Lifestyle and Home Remedies:
Although many people with asthma rely on medications to relieve symptoms and control inflammation, you can do several things on your own to maintain overall health and lessen the possibility of attacks.
Avoid your triggers
Taking steps to reduce your exposure to things that trigger asthma symptoms is a key part of asthma control. Here are some things that may help:
• Use your air conditioner. Air conditioning helps reduce the amount of airborne pollen from trees, grasses and weeds that finds its way indoors. Air conditioning also lowers indoor humidity and can reduce your exposure to dust mites. If you don't have air conditioning, try to keep your windows closed during pollen season.
• Decontaminate your decor. Minimize dust that may aggravate night time symptoms by replacing certain items in your bedroom. For example, encase pillows, mattresses and box springs in dust-proof covers. Remove carpeting and install hardwood or linoleum flooring. Use washable curtains and blinds.
• Maintain optimal humidity. Keep humidity low in your home and office. If you live in a damp climate, talk to your doctor about using a dehumidifier.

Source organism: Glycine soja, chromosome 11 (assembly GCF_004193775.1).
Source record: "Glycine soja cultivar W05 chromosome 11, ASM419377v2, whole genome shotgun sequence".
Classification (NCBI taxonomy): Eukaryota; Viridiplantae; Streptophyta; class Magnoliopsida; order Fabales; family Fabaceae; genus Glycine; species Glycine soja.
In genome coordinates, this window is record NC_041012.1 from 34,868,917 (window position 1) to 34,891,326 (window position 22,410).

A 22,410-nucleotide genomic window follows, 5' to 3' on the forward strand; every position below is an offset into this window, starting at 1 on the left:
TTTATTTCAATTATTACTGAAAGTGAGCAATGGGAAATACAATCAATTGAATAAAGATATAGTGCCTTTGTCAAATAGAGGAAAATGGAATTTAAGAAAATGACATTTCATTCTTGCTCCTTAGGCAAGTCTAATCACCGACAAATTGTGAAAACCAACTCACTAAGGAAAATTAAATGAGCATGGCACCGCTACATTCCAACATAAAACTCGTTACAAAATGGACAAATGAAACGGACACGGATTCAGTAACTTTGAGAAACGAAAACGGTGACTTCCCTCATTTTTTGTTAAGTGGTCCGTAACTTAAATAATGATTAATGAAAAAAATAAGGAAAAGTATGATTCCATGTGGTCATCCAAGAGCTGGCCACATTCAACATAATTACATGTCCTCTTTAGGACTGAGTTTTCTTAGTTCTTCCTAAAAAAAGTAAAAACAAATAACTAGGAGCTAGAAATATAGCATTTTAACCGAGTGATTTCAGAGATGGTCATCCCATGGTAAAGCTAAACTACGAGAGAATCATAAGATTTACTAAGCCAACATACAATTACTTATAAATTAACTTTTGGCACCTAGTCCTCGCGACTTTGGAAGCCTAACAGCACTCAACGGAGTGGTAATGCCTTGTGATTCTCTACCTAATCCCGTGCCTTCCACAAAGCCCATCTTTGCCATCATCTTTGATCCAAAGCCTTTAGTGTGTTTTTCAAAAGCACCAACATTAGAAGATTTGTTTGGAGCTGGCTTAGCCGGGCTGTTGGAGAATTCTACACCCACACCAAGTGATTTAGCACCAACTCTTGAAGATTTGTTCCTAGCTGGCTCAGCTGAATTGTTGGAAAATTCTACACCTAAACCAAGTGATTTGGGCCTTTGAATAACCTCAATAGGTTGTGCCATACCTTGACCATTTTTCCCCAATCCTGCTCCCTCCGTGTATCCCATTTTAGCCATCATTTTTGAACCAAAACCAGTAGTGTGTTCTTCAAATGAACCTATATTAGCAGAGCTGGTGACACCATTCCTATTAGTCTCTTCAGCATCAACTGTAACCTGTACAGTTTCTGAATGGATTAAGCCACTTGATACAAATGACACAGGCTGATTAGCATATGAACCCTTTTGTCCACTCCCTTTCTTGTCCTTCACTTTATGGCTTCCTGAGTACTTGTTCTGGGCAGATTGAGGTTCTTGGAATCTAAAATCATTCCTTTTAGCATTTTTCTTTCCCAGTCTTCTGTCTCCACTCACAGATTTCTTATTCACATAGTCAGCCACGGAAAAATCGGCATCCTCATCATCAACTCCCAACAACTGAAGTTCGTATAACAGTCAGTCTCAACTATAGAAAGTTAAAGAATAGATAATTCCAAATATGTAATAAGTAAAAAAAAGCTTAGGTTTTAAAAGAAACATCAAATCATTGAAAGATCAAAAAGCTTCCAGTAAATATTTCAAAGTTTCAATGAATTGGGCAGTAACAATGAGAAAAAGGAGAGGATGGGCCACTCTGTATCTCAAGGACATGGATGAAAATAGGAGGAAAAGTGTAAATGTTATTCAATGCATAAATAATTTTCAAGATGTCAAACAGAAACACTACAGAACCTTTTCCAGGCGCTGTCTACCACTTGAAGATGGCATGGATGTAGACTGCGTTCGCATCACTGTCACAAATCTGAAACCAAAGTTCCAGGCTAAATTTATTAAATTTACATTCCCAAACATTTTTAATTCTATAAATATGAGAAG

• Keep indoor air clean. Have a utility company check your air conditioner and furnace once a year. Change the filters in your furnace and air conditioner according to the manufacturer's instructions. Also consider installing a small-particle filter in your ventilation system. If you use a humidifier, change the water daily.
• Reduce pet dander. If you're allergic to dander, avoid pets with fur or feathers. Having pets regularly bathed or groomed also may reduce the amount of dander in your surroundings.
• Clean regularly. Clean your home at least once a week. If you're likely to stir up dust, wear a mask or have someone else do the cleaning.
• If it's cold out, cover your face. If your asthma is worsened by cold, dry air, wearing a face mask can help.
Taking care of yourself and treating other conditions linked to asthma will help keep your asthma under control. A few things you can do include:
• Exercise. Having asthma doesn't mean you have to be less active. Treatment can prevent asthma attacks and control symptoms during activity. Regular exercise can strengthen your heart and lungs, which helps relieve asthma symptoms. Aim for 30 minutes of exercise on most days. If you've been inactive, start slowly and try to gradually increase your activity over time.
• Maintain a healthy weight. Being overweight can worsen asthma symptoms, and it puts you at higher risk of other health problems.
• Control heartburn and gastroesophageal reflux disease (GERD). It's possible that the acid reflux that causes heartburn may damage lung airways and worsen asthma symptoms. If you have frequent or constant heartburn, talk to your doctor about treatment options. You may need treatment for GERD before your asthma symptoms improve.